The South African Revenue Service (SARS) has warned officials and the public against defrauding the entity as action will be taken against those engaged in crime.
“SARS is meeting its strategic goal of making it difficult and costly for those who choose to engage with SARS,” SARS Commissioner Edward Kieswetter said Wednesday.
His comments come after a customs broker and his co-defendants were charged with fraud and various violations of the Customs and Excise Act.
Jayson Perumal (43) of Dynamic Freight and Reshlan Pillay (38) recently appeared in the Durban Commercial Crimes Court in a customs and excise related fraud case. The case has been adjourned to October 20, 2022 and both suspects have been released on bail.
“SARS wants to warn clearing agents that if arrested they will face the full power of the law. At the same time, SARS also wants to warn the public, especially importers, to be vigilant when entering into contracts with clearing agents.
“They must be aware of the correct duties and VAT to be paid, and ensure that those amounts have actually been paid to SARS. According to the Customs and Excise Act, the importer is ultimately liable for the import duties and VAT owed to SARS,’ according to the tax authorities.
It is alleged that Pillay, director of Potenza Capital, and a customs broker, processed customs declarations while working with Perumal of Dynamic Freight, acting on behalf of several importers.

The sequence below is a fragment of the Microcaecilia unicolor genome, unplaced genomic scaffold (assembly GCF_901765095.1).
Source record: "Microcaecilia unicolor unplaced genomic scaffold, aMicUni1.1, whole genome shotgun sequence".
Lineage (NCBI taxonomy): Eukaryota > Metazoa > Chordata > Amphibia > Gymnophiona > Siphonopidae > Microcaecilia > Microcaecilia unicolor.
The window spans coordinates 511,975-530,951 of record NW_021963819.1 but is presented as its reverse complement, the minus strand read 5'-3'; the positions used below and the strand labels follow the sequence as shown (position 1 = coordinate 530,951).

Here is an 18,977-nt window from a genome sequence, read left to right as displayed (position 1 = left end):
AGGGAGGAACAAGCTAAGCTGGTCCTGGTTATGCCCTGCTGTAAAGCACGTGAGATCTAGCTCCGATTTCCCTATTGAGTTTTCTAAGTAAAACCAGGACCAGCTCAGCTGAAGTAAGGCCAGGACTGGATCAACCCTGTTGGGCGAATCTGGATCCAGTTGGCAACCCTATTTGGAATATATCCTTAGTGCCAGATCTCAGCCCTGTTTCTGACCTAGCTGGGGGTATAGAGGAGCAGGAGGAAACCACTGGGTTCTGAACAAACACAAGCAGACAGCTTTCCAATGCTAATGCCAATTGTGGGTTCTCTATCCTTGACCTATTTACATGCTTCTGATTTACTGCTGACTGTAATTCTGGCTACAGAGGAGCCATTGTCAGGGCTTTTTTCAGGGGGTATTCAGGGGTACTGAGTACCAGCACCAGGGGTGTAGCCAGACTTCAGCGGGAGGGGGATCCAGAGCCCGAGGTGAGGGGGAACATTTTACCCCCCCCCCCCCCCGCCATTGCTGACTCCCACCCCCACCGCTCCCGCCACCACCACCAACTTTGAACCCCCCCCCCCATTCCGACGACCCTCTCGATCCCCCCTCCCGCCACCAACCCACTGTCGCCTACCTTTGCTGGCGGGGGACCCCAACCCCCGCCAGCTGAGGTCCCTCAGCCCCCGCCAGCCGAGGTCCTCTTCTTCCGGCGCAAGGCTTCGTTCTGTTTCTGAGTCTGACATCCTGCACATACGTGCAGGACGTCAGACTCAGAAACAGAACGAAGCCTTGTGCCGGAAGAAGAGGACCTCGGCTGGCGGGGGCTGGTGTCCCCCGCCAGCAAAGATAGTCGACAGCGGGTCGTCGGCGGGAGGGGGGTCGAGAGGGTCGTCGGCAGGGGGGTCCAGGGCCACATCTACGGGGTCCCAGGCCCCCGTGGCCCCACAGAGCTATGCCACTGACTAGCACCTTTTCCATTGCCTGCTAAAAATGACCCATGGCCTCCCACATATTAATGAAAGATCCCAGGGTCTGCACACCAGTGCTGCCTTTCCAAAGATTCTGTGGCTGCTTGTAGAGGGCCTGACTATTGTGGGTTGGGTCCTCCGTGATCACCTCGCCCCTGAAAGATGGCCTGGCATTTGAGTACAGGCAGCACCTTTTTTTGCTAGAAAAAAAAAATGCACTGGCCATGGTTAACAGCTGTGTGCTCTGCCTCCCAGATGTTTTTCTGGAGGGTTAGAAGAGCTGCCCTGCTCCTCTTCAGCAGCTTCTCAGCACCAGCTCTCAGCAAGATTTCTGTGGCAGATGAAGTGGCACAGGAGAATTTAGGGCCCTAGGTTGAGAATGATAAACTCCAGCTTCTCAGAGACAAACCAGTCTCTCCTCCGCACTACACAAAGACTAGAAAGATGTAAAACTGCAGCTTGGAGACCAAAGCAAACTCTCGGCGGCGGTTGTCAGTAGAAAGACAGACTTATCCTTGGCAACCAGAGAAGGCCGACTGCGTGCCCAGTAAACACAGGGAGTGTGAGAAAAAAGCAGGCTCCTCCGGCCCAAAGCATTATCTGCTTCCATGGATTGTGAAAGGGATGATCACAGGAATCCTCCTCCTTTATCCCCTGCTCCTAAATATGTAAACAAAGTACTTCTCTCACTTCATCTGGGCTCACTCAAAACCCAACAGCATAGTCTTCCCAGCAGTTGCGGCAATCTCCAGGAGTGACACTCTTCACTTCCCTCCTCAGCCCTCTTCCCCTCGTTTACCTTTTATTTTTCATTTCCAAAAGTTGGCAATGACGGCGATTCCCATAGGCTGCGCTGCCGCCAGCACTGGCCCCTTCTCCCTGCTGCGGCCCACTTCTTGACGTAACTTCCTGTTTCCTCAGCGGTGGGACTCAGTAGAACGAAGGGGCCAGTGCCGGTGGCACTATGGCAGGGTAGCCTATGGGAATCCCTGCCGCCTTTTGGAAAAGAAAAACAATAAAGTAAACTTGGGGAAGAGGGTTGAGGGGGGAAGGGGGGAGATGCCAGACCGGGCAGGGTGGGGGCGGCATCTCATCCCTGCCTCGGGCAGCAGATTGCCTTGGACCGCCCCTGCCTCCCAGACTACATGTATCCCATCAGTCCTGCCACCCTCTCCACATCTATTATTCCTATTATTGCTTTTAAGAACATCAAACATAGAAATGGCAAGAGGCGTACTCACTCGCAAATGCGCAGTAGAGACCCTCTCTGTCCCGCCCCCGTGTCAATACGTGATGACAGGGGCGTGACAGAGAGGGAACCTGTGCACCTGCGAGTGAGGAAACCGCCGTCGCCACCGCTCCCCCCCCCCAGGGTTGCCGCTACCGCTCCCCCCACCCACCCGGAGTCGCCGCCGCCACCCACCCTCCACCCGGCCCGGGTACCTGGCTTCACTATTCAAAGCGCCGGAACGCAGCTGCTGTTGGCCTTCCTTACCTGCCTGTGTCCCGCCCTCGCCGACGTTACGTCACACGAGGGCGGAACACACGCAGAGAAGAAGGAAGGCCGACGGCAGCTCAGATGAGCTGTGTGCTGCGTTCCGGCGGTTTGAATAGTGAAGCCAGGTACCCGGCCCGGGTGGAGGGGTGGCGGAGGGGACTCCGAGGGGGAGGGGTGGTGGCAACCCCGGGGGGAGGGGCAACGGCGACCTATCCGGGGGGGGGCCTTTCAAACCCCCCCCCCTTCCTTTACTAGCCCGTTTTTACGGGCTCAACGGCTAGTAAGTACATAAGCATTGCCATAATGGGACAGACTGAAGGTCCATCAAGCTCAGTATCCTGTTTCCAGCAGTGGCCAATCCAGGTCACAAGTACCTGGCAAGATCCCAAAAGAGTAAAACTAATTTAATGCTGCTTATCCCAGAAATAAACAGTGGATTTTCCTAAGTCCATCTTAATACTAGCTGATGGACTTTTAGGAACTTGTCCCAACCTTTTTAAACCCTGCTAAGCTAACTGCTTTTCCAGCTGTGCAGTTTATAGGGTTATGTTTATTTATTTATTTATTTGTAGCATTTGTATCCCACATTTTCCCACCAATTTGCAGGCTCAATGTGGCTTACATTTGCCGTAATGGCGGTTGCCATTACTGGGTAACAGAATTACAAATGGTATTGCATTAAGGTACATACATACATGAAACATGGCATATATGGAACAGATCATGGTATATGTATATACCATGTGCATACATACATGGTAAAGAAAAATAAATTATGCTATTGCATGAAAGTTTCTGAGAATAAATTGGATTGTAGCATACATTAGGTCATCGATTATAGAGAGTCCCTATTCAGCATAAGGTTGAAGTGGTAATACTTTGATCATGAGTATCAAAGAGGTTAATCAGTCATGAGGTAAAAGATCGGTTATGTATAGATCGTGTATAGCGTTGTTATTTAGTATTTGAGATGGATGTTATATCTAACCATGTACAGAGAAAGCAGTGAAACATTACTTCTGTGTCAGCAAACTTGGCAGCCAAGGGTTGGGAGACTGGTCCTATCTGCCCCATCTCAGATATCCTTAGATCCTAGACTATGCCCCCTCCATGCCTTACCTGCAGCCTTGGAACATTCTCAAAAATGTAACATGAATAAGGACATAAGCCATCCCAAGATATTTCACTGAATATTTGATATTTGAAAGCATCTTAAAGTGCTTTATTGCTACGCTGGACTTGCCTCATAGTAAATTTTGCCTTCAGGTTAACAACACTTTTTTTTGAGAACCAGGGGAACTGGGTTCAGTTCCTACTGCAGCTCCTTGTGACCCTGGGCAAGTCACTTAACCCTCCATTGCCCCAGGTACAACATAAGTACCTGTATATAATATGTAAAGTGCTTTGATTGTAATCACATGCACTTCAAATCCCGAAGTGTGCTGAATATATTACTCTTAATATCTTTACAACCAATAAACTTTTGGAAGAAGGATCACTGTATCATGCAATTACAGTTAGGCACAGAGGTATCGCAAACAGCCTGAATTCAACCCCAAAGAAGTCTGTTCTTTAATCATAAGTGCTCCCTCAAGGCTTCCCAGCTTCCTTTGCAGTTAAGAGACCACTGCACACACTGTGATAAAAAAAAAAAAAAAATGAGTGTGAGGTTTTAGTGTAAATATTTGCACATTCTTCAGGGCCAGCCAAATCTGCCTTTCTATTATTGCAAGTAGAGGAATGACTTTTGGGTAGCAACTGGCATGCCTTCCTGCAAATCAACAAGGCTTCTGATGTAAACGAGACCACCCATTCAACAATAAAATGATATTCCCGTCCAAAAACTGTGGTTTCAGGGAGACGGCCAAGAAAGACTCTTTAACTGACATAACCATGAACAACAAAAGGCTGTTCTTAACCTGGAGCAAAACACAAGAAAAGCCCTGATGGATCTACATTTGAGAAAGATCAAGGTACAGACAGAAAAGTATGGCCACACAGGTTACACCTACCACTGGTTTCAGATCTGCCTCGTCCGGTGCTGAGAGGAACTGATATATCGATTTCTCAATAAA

Potenza Capital allegedly filed false documents with SARS, falsifying the values of the goods, the goods themselves and the details of the importers, resulting in minimal import duties and VAT payments to SARS.
“Importers should demand proof of their payments to SARS, in relation to their import, from clearing agents. SARS has found that some customs brokers willfully declare up to 90% below the value of goods by falsifying import documents.
“However, they would claim the appropriate duty and VAT from their customers while paying SARS the minimum duty and VAT. The clearing agents would then cash in the difference, enabling the low rates for their services, while defrauding both SARS and the importer,” SARS said.
SARS said the importer would be penalized twice if SARS audits these transactions and charges the correct amount of VAT and duties to be paid by the importer.
It has expressed concern about the scale of this scam as investigations into similar schemes worth millions of rands are currently under investigation in Gauteng and in the Western Cape.
“It is critical that all role players act with caution and fairness when dealing with SARS,” Kieswetter said.
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